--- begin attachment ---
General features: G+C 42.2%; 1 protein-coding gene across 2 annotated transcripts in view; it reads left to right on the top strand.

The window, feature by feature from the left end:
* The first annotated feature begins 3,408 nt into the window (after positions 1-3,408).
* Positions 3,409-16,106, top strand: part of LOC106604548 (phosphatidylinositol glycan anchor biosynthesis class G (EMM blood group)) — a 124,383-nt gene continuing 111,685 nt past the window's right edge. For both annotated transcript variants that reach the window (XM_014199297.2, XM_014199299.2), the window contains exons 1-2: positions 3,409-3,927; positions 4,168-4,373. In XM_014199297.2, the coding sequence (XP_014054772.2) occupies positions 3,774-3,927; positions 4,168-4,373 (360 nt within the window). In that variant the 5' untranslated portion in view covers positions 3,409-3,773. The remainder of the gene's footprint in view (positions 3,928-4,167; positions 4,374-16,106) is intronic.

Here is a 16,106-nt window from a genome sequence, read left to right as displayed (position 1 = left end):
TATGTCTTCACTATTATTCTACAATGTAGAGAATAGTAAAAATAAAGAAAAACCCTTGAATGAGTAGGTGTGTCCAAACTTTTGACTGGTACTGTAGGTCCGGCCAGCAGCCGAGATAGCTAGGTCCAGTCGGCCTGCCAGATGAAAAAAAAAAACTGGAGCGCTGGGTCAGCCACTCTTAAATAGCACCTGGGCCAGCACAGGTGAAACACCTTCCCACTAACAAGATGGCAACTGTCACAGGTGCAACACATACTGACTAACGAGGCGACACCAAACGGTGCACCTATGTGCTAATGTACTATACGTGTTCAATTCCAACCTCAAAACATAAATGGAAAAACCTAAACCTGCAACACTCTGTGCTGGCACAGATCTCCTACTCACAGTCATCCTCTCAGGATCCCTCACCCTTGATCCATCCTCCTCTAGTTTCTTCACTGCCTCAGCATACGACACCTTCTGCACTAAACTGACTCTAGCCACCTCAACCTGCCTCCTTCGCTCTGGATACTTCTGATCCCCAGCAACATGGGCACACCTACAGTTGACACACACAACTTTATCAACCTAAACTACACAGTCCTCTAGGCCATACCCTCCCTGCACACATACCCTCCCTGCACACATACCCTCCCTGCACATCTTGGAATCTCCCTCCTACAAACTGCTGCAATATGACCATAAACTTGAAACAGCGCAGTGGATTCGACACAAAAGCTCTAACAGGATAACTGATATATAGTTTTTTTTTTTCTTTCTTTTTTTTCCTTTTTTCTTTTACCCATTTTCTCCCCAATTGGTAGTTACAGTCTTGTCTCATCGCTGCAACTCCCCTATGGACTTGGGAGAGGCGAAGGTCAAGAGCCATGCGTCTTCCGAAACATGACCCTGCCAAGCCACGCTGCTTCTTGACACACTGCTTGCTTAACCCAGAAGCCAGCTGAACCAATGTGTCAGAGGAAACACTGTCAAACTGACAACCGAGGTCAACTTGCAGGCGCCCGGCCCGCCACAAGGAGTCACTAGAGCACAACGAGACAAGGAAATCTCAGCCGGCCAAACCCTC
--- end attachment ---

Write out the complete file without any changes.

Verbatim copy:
General features: G+C 42.2%; 1 protein-coding gene across 2 annotated transcripts in view; it reads left to right on the top strand.

The window, feature by feature from the left end:
* The first annotated feature begins 3,408 nt into the window (after positions 1-3,408).
* Positions 3,409-16,106, top strand: part of LOC106604548 (phosphatidylinositol glycan anchor biosynthesis class G (EMM blood group)) — a 124,383-nt gene continuing 111,685 nt past the window's right edge. For both annotated transcript variants that reach the window (XM_014199297.2, XM_014199299.2), the window contains exons 1-2: positions 3,409-3,927; positions 4,168-4,373. In XM_014199297.2, the coding sequence (XP_014054772.2) occupies positions 3,774-3,927; positions 4,168-4,373 (360 nt within the window). In that variant the 5' untranslated portion in view covers positions 3,409-3,773. The remainder of the gene's footprint in view (positions 3,928-4,167; positions 4,374-16,106) is intronic.

Here is a 16,106-nt window from a genome sequence, read left to right as displayed (position 1 = left end):
TATGTCTTCACTATTATTCTACAATGTAGAGAATAGTAAAAATAAAGAAAAACCCTTGAATGAGTAGGTGTGTCCAAACTTTTGACTGGTACTGTAGGTCCGGCCAGCAGCCGAGATAGCTAGGTCCAGTCGGCCTGCCAGATGAAAAAAAAAAACTGGAGCGCTGGGTCAGCCACTCTTAAATAGCACCTGGGCCAGCACAGGTGAAACACCTTCCCACTAACAAGATGGCAACTGTCACAGGTGCAACACATACTGACTAACGAGGCGACACCAAACGGTGCACCTATGTGCTAATGTACTATACGTGTTCAATTCCAACCTCAAAACATAAATGGAAAAACCTAAACCTGCAACACTCTGTGCTGGCACAGATCTCCTACTCACAGTCATCCTCTCAGGATCCCTCACCCTTGATCCATCCTCCTCTAGTTTCTTCACTGCCTCAGCATACGACACCTTCTGCACTAAACTGACTCTAGCCACCTCAACCTGCCTCCTTCGCTCTGGATACTTCTGATCCCCAGCAACATGGGCACACCTACAGTTGACACACACAACTTTATCAACCTAAACTACACAGTCCTCTAGGCCATACCCTCCCTGCACACATACCCTCCCTGCACACATACCCTCCCTGCACATCTTGGAATCTCCCTCCTACAAACTGCTGCAATATGACCATAAACTTGAAACAGCGCAGTGGATTCGACACAAAAGCTCTAACAGGATAACTGATATATAGTTTTTTTTTTTCTTTCTTTTTTTTCCTTTTTTCTTTTACCCATTTTCTCCCCAATTGGTAGTTACAGTCTTGTCTCATCGCTGCAACTCCCCTATGGACTTGGGAGAGGCGAAGGTCAAGAGCCATGCGTCTTCCGAAACATGACCCTGCCAAGCCACGCTGCTTCTTGACACACTGCTTGCTTAACCCAGAAGCCAGCTGAACCAATGTGTCAGAGGAAACACTGTCAAACTGACAACCGAGGTCAACTTGCAGGCGCCCGGCCCGCCACAAGGAGTCACTAGAGCACAACGAGACAAGGAAATCTCAGCCGGCCAAACCCTC